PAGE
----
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|Publisher||Digitized by J. Willard Marriott Library, University of Utah|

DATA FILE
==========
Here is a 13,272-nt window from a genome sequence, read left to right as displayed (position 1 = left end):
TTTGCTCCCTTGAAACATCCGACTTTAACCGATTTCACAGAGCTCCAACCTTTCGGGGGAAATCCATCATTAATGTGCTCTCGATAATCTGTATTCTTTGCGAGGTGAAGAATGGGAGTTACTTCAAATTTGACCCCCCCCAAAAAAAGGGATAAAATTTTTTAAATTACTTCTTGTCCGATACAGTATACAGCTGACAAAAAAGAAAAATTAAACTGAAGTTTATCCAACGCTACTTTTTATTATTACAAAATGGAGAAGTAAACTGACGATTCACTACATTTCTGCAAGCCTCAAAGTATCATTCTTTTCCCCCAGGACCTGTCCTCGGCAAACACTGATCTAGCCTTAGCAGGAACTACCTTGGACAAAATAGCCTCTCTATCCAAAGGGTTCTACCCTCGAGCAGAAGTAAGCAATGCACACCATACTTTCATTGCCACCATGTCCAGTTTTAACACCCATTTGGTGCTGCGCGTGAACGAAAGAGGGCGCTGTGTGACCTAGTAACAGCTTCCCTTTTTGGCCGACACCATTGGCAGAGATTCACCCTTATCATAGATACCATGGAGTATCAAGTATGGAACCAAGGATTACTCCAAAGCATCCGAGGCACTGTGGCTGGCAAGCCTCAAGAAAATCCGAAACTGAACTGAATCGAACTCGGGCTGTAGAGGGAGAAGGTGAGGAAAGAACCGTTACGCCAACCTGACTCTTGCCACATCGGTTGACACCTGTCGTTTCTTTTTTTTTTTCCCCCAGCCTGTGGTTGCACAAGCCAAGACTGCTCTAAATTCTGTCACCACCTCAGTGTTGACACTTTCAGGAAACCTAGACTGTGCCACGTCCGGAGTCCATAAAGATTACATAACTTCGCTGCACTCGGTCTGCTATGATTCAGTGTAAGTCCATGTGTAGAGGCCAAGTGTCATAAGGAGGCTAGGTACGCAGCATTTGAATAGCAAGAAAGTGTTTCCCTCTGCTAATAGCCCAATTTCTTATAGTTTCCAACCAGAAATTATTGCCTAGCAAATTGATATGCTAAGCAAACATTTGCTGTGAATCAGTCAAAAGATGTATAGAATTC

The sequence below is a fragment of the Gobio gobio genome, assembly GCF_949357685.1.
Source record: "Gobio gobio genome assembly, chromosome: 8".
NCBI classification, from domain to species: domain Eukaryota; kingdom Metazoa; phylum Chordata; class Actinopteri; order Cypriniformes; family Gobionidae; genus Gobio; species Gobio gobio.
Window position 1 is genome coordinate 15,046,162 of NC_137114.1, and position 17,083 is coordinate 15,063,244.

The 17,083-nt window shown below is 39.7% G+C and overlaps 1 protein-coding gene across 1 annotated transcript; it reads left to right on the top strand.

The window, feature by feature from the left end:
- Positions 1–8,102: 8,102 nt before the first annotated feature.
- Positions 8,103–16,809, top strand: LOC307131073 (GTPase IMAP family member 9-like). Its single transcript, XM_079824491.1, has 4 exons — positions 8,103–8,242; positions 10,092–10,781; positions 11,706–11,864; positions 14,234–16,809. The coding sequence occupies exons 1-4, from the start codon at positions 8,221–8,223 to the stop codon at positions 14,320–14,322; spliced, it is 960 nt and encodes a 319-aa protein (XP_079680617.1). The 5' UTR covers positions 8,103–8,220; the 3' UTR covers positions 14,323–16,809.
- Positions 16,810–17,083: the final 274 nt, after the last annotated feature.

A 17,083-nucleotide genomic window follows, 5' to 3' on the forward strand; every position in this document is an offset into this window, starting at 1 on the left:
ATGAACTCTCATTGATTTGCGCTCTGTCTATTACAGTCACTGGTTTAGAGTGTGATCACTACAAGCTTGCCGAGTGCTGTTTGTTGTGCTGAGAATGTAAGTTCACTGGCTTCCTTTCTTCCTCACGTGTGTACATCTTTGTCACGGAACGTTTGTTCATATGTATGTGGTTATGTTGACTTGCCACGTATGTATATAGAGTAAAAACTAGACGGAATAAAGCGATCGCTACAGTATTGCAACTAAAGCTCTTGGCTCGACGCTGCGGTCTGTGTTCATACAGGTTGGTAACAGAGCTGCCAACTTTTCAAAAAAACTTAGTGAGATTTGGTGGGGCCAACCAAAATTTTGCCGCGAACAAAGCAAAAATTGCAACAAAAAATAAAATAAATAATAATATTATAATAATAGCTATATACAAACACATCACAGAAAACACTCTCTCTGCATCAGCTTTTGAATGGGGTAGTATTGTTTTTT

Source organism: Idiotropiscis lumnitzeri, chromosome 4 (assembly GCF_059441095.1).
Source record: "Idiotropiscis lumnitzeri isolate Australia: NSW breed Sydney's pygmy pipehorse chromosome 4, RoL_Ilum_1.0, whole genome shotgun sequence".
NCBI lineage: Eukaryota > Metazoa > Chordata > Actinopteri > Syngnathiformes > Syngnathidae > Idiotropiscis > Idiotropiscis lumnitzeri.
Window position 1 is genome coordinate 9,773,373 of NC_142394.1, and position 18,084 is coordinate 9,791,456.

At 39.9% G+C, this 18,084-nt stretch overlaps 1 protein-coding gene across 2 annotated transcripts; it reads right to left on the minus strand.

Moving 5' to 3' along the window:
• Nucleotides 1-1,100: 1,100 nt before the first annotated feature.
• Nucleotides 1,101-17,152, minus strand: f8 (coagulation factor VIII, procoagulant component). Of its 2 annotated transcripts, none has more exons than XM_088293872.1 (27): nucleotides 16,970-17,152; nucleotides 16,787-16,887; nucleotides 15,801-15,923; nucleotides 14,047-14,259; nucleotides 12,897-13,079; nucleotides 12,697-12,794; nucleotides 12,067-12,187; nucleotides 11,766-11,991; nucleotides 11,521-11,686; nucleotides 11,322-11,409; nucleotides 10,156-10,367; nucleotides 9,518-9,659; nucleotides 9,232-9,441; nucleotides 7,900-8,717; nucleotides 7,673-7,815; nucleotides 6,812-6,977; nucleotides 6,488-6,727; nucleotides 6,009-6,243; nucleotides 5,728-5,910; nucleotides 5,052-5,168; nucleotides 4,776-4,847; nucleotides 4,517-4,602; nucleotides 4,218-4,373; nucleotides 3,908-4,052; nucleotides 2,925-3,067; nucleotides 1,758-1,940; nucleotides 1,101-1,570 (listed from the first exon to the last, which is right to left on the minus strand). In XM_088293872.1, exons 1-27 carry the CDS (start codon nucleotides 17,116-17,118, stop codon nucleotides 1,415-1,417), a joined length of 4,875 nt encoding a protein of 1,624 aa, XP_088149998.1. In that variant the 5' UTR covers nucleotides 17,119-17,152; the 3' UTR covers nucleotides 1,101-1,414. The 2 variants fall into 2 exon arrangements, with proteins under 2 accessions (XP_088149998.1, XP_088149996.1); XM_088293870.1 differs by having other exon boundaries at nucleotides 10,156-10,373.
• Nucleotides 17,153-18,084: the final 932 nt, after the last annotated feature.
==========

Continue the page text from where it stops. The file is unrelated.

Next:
WOMAN'S EXPONENT. f; Squth Ai'ICSrr, Isaac Missouri; Damson, Carolina; William Sr Struble, Iowa;. Charles' S. Baker, New York; William C. Binger Herman, Oregon: George 1). JSymes, uoioraoo; An tnony Joseph, iNew rinnnc'r. Ohio: .'HfovIVV.' ' - ii These gentlemen s postoince address is, ' of "House Representatives, Washington, ' D. C." Suffragists in other States will please write Mr. Hill the "chairman of the Committee, at the above address, and thus' enable the Com- mittee ta see now wide and. strongs the opposi- tion to the proposed wrong.' As the Boston 'Record objects to my suggesonnose Senator Edmunds's tion that we should T. next year, let me say no one objects, to him because of his opinions. We do so because of his acts.' It is one thing to hold an opinion; quite another to force others to act . -- .T . V ir . X L that opinion. Mr. Edmunds's opinion in favor of" eontinuinp the existing disfranchise- - on As-eac- h each recipe under its proper heading in the general index, and there will be no trouble iu finding it. Under "sundries" write any practical suggestions with regard to household mat-terSuch a book is of the greatest assistance to a .housekeeper, for it 'presents in succinct form her actual experience, and enables her to prepare her weekly bill of fare with the great- est ease. Lou'millc Courier-Journa. Hamilton Willcox. s. RECEPTION. SOME OF ITS PECULIARITIES NOTED BY A WIDEAWAKE CORRESPONDENT. "She has always magnified little troul "was said of one suffering the torments of acute melancholia. What a warning' in those few words, emphasized by looking into the wretched, worn and weary face, of her who had once been called ''theprettiest girl in town." She magnified little troubles! What serious troubles they have at last become, threatening reason if not life itself! Her sickness, like Women's Club,lately on the Indian question. M lss-- J? the" Indians to .. i i i i . ner. prosecuie arcnoeoiogicai studies, ana returns to the States fired with the same apostolic ardor which made Helen Jackson write "Ra-raona" and "A Century of Dishonor." Miss, Fletcher's lecture converted a good many peo- pie . to a fuller belief in the wrongs of the Indians, and the bad faith of governmBnt--; officials in their dealing with them. , - ii letcher-TventTim- ong . -- -- , ( ia im w Miss Cleveland held her first from 3 to 4 o'clock afternoon receptions on Tuesday. These are perfectly informal so, far as, aught at the White House can lack stateliness. One of the doors from the vestibule into the red corridor stands open, with a man in. attendance. - Cards are left in the vestibule lor record, and the visitor is announced at the door of the Red Parlor. This room with its j'urnishings lends itself delightfully to cosy I he sumptuous gold and crhnson juphols teries, the UUI IUU VJVAi VUCll uic, tuu CUit liiil. comingjbrough ' partially drawn curtains, and bw chandeliers, with the fragrance of flowers; make the ensemble deliciously sensuous. Miss Cleveland, greets each comer with an easy grace, and with that remarkable smile extends her hand. Her dress is of black silk. demi-train- , with berthe and panels of; heavy jet passementerie, narrow frills of lace in neck and at her hands, and at her throat a single crisp, lace-makin- g. e; fellow-workwom- d-- -- - ' . . 1 . 1 . ' 1 1 ... " esi - - ar-fiv- al ?t en-Jo- of-th- T , 1 - ; e be-cau- se en . tete-a-tet- e. r r luo UUJ 6rr frau u in oi iae xjaivnia, even in uuiuau, recognition great trifles, thing, allowing disappointments, service rendered to the workmc wompn nf to'.sadden and depress her, giving way to "the blues" and fretting over the veriest nothings, Saxony more than three hundred years ago, when great distress was prevailing on account until in the course of the years they of lack of work. Barbara Uttman made a'" have piled themselves into a huge mountain . journey to Brussels and learned of difficulties which rest an immovable load then return? mating a specialty oi point-lacupon her own heart. to she ing Annaberg instructed, her Socrates said how truly, that we each carry in this art, and so relieved. a. gyeat .. about a dcemon, and the Scriptural record of deal of suflering. The monument is a drink- 'demoniacal possession is no fable. How do we live with our daemon, that is the question. Is ing fountain surmounted by a statue of Mrs, 1 it our ''divinity" or our "evil spirit?" Do we Uttman in the German dress of the middle of the sixteenth century. This is about the first" assert, our -- intelligence and hold him to his worth that has recognition of woman's place of service, controlling ourselves even public ' been made in Germany. r en d u rance or when harassed -- al mos do we yield to each petty trial and annoyance, A very interesting discovery has been made -e, in and fret over every insignificant-triflworry England, in the crypt of Winchester Cathe until, the habit becomes a second nature? dral, in which excavations are being carried on by the direction of Dr. Kitchen, the dean, to "This way madness lies." ..restore the crypts to their ancient proportions Think of it, at every fretful, discontented by removing modern accumulations of earth. word. Think of it when you' fed worried.' and In a mass of masonry just under the groined sM'ink from formino; the -habit as from contact arch of the' fifteen-centur- y Lady Chanel a PC 11 .1..:' ii 1.. witn a deadly serpent, cultivate me grace oi laaen comn, enclosing a wooden one, was takinir life" easy. "To bear is to conquer our found, and in thelatterwas the skeleton-n- f live a t a t im e. Bishop Peter Courtenay, this fact being estah- late. . we nave but a "day Who cannot easily be gracious and- forbear- - lished by the coat of Arms at the foot of the ing and gentle fora single day. At least we cross cast on the coffin lirT. I h is Bishop, in The Mexican wo uwuuica vi Atiyuaiu iuv can live uncomplainingly. xnirusreign, was mother, whispers over the' cradle of hernew a Lancastrian and an exile with hi3 brother in the cause of Henry Tudor; after the battle of born' babe, "Child, thou art born to suffer, enBosworth they returned, and the .Bishop was dure and hold th peace." If we takelife in'tragic seriousness, magnify subsequently translated from Oxford to Wining the .little troubles, iiow hard and iinbeauti-ful- , chester. He died in 1492. He gave the great r bell "Peter" to Exeter Cathedral (since recast); and oftentimes bitter we make it for ourselves and others; but if on the contrary we and he wa3 an ancester of the present Earl of bring to each day's experience a determination Devon. The' restoration of'the great. No rinan'" to 1)3 serene, to be cheerful andcourageous, Jo "crypts of the Cathedral is exciting great iner-- ' and helpful to others, life be- - est among the antiquarians. be fast-flyin- g "" ' Miss Alice- C. Fletcher addressed the Melrose taking deeply to heart every little vexatious Cleveland sits down with the latest and, like ordinary, mortals, talks about the weather. "Lmake it a religious duty," ihe said, ''to spend" some time out of "doors ecry day. Yes, I ride; but after the gates re closed, between' the daylight and the dark-nesI take a walk about the grounds. I y deeply .the beauty sky and the glory" ot the sunsets we have here and the views "om the windows. I enjoyed the New Year -reception very much. I like my life here, lfc gives me the opportunity to meet so . DON'T WORRY. and-larcely-gel- Mis3 . l. qualities claimed for him. nestled. . , , no crime. Let me add that, during along residence in Washington, in which T saw considerable of Mr. Edmunds, I did not discover the; high its-rleav- -- . publication, "but I think the author gets at the 1L hearts of the people." T In speaking of her brother Miss Cleveland says "The President." She introduces each one who comes in to everybody else, and, this hour at the White House being her own institution, is likely to prove the most charming of Miss Cleveland's social life to all concerned. v MISS CLEVELAND'S , , : non-polygamo- New York. . , take the suffrage away from women who have had thejegal right for half a generation, and in whom that right has be come vested, is unpardonable. . Mr. Edmunds, as a lawyer, knows that this vested right can not be rightfully taken away, and that if this is done, it Trill be a sheer act of despotism, as well as the infliction of an odious penalty, di3 n T i L, r i irancmsement,'on cipzens who nave committed r 1 was a little tired comes a beautiful blessing to lis and all men, as we. stood until a very few Sor "a merry heart doeth good like a'medicine, Friday, minutes before the close of the reception The Jihut grief drieth the bones." ladies would not be excused while I remained; so, as I knew they had yet to' stand several TO PRESERVE RECIPES; Jioars at their own houses in the afternoon, I "withdrew with them at 2 o'clock. Our,, duties "What i3 the best way of keeping recipes bo here are those of nosinecure. The housekeepthat one doesmot have to hunt through masses ing duties are exacting, and sl.uow no inclinaof newspaper clippings?"', asks a correspon-tion toward a state of perfection in machinery ' ' -- :V: . dent. ;in .which the household might run itself."' A blank book bound in stiff boards or mus- Thus Miss 'Cleveland, pleasantly changing auditors constantly and saying just the inter- 71in, and divided into sections, is. the .best and most convenient form. An index i3 written esting thing to each person. "I hope to meet thus: "Soup," "sauces," "fish," "meat," "vege-- , you again," to Lieutenantand Mrs. Winthrop, who were saying good-b- y before leaving for tables,", "game," "dessert," "cakes," "bread," San Francisco. "The President received a "beverages," "sundries." These main divis-ion- s may be subdivided as desired. Allot a quantity of sheet music, which I have not had certain number of pages to each main division, time to examine. I will $eml it to you if you the proper heading in the body of the think it would be of interest," she said to Pro book. recipe is tried, copy it neatly Sousa, of the Marine Band, who called to pay into the bock under its proper heading. The his respects. not read the book sufficiently to printed recipe could be pasted in the book, but "I talk about its point," she said of a recent it does not look so neat as fair. writing. Index many interesting people. on last . ment of women might be overlooked; his disgraceful suggestion that women , cannot be voters without degrading themselves might be pardoned; his dogged efforts to prevent women - from earning an honest'living atr the bar (on which issue we beat him two to one in the U. S. Senate) might be forgiven; but liis effort to i 151 . self-forgettin- g - - i. . "